• In vitro and skin lesion cytokine profile in Brazilian patients with borderline tuberculoid and borderline lepromatous leprosy

    • James Venturini
    • Cléverson Teixeira Soares
    • Andréa de Faria Fernandes Belone
    • Jaison Antonio Barreto
    • Somei Ura
    • José Roberto Pereira Lauris
    • Fátima Regina Vilani-Moreno
    Volume 82, Issue 1

    | Published on March 2011

    Objective:

    We investigated the in vitro and skin lesions production of cytokines in non-treated borderline tuberculoid (BT) and borderline lepromatous (BL) patients.

    Patients and Methods:

    Seven untreated, non-reactional BT patients and 12 untreated, non-reactional BL patients were studied. Levels of the cytokines IFN-γ, IL-10, TGF-β1 and TNF-α were measured in supernantant of peripheral blood mononuclear cells (PBMC) cultures, stimulated with specific M. leprae antigen (sonicated and whole). The cytokines iNOS, IL-10 and TGF-β1 were detected by immunohistochemistry in skin biopsies.

    Results:

    BT patients produced higher levels of IFN-γ than BL patients; iNOS expression in skin lesions was also higher in BT patients. TGF-β1 was detected in more cells in BL patients; IL-10 expression was similar in both groups. There was a negative correlation between iNOS and TGF-β1 expression in skin biopsies, positive correlation between TGF-β1 in skin lesions and bacillary index, as well as positive correlation between iNOS detected in skin biopsies and PBMC IFN-γ production.

    Conclusions:

    The BT patients had a mainly a Th1-profile of cytokines in their skin lesions and BL patients had aTh2 profile.

Original Papers
Pages 36 - 45
  • Detection of Mutations in folp1, rpoB and gyrA genes of M. leprae by PCR- direct sequencing – A rapid tool for screening drug resistance in leprosy

    • Balaraman Sekar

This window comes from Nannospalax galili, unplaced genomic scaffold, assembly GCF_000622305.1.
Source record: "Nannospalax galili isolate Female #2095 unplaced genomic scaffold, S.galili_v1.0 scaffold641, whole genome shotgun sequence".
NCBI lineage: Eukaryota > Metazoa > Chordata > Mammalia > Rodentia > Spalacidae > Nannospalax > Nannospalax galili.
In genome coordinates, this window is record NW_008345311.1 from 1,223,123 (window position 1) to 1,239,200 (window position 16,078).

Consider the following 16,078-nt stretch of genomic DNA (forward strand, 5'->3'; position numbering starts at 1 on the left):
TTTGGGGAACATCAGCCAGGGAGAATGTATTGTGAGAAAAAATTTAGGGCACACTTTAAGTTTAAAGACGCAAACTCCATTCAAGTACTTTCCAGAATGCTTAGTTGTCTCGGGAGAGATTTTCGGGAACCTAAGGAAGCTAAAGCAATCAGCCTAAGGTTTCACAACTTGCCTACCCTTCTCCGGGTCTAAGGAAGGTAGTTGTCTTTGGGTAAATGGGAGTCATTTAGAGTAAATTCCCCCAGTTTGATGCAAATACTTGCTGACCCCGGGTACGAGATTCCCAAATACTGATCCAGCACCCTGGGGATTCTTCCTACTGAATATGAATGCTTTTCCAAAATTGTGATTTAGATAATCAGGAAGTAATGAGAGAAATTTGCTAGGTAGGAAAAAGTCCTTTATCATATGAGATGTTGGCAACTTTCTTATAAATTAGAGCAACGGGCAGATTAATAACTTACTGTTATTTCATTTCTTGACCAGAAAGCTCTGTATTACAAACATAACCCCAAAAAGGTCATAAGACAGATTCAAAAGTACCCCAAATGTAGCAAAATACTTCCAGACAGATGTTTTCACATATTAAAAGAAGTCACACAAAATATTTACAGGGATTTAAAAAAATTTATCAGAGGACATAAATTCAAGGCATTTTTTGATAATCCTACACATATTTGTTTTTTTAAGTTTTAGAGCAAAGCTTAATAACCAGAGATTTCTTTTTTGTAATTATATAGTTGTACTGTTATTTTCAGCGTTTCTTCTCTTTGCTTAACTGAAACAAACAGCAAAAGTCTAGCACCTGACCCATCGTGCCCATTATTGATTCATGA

• Kamalanathan Arunagiri
    • Balan Nirmal Kumar
    • Sujatha Narayanan
    • Kandhaswami Menaka
    • Puthenparambil Kuruvilla Oommen
    Volume 82, Issue 1

    | Published on March 2011

    Introduction:

    Conventional Mouse foot-pad (MFP) assay for screening drug resistance in M. leprae is cumbersome and time-consuming (approximately 6 to 12 months). Molecular targets for different anti-leprosy drugs have been well defined. Molecular tools for rapid detection of drug resistance in M. leprae have been standardised. A study to compare molecular methods with MFP assay in determining the drug susceptibility of M. leprae was carried out.

    Methods:

    Forty Bacteriological Index (BI) positive patients of leprosy with clinical features of relapse (25), new cases (11) and defaulters (4) were included in the study. A skin biopsy was done and the samples were processed using both MFP assay and Molecular method. PCR assays were carried out to amplify, 388 bp of folP1gene for dapsone resistance, 305 bp of rpoB gene for rifampicin resistance and 342 bp of gyrA gene for ofloxacin resistance, followed by direct DNA sequencing.

    Results:

    Significant growth in the MFP test was obtained in only 28 out of 40 biopsies processed (70%). Ten of these isolates were dapsone resistant; one isolate showed combined resistance against dapsone, rifampicin and clofazimine. Amplification for all three genes was successful in all the 40 (100%) samples. Among folP1 products sequenced, six isolates showed mutations at 53 (or) 55 amino acid positions. Those strains which showed high-level resistance with two log growth in MFP test, and/or showed growth in passage had mutations in folp1 gene. No mutation was detected in rpoB and gyrA products. Thus no molecular evidence of Rifampicin resistance was found in the DNA isolated from biopsies.

    Conclusion:

    Thus PCR-direct sequencing – the rapid and high sensitive molecular technique can be applied for detection of resistance against dapsone, rifampicin and ofloxacin in M. leprae, to over come the limitations of the conventional MFP assay.